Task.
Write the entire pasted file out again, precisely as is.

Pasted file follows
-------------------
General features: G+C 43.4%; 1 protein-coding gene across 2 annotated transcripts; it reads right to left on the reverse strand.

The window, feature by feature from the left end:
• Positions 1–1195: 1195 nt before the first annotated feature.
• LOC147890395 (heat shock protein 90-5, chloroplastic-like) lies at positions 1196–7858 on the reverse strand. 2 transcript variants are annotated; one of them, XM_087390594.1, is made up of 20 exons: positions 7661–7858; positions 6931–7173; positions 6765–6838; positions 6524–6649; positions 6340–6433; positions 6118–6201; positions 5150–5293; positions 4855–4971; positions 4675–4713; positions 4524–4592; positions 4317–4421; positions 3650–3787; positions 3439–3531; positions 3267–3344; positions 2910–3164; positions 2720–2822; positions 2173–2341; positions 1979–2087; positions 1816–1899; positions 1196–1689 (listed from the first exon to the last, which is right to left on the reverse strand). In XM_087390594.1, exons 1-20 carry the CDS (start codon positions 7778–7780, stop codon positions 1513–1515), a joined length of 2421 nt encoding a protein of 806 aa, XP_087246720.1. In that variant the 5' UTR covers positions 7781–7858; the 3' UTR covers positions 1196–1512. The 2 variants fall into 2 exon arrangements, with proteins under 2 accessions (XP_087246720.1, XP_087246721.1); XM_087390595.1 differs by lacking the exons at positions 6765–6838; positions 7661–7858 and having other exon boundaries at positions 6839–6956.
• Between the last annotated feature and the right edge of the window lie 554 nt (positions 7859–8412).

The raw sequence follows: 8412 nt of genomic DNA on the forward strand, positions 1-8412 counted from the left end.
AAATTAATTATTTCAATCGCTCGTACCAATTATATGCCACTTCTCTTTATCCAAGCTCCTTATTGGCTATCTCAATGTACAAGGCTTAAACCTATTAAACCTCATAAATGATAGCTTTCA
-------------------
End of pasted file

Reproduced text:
General features: G+C 43.4%; 1 protein-coding gene across 2 annotated transcripts; it reads right to left on the reverse strand.

The window, feature by feature from the left end:
• Positions 1–1195: 1195 nt before the first annotated feature.
• LOC147890395 (heat shock protein 90-5, chloroplastic-like) lies at positions 1196–7858 on the reverse strand. 2 transcript variants are annotated; one of them, XM_087390594.1, is made up of 20 exons: positions 7661–7858; positions 6931–7173; positions 6765–6838; positions 6524–6649; positions 6340–6433; positions 6118–6201; positions 5150–5293; positions 4855–4971; positions 4675–4713; positions 4524–4592; positions 4317–4421; positions 3650–3787; positions 3439–3531; positions 3267–3344; positions 2910–3164; positions 2720–2822; positions 2173–2341; positions 1979–2087; positions 1816–1899; positions 1196–1689 (listed from the first exon to the last, which is right to left on the reverse strand). In XM_087390594.1, exons 1-20 carry the CDS (start codon positions 7778–7780, stop codon positions 1513–1515), a joined length of 2421 nt encoding a protein of 806 aa, XP_087246720.1. In that variant the 5' UTR covers positions 7781–7858; the 3' UTR covers positions 1196–1512. The 2 variants fall into 2 exon arrangements, with proteins under 2 accessions (XP_087246720.1, XP_087246721.1); XM_087390595.1 differs by lacking the exons at positions 6765–6838; positions 7661–7858 and having other exon boundaries at positions 6839–6956.
• Between the last annotated feature and the right edge of the window lie 554 nt (positions 7859–8412).

The raw sequence follows: 8412 nt of genomic DNA on the forward strand, positions 1-8412 counted from the left end.
AAATTAATTATTTCAATCGCTCGTACCAATTATATGCCACTTCTCTTTATCCAAGCTCCTTATTGGCTATCTCAATGTACAAGGCTTAAACCTATTAAACCTCATAAATGATAGCTTTCA